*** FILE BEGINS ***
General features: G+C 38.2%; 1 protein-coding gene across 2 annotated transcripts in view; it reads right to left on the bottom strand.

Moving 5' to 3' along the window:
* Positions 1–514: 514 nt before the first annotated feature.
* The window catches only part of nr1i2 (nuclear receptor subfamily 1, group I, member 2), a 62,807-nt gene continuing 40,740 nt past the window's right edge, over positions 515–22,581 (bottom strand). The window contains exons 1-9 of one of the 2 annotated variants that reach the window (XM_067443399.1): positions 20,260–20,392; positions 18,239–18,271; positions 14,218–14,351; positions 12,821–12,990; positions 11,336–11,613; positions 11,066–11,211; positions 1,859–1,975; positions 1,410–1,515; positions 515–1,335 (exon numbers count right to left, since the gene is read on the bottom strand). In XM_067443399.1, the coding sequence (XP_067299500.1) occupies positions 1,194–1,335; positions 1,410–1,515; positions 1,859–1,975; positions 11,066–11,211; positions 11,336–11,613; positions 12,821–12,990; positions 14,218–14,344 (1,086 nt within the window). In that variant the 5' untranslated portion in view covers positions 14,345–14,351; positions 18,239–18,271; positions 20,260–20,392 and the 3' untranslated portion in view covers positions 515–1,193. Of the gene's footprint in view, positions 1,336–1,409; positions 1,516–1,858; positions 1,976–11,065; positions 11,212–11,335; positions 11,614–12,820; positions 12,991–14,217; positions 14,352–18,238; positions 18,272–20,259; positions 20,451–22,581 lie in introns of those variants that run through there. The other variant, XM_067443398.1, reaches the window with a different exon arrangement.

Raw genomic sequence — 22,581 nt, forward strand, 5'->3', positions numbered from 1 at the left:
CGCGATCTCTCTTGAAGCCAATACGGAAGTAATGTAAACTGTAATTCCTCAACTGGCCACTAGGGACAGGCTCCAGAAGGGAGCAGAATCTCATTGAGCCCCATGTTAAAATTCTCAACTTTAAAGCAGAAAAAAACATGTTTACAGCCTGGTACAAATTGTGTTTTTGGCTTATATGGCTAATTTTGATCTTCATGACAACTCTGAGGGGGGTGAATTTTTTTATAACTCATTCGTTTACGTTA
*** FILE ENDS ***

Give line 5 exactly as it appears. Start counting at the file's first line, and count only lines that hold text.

Raw genomic sequence — 22,581 nt, forward strand, 5'->3', positions numbered from 1 at the left: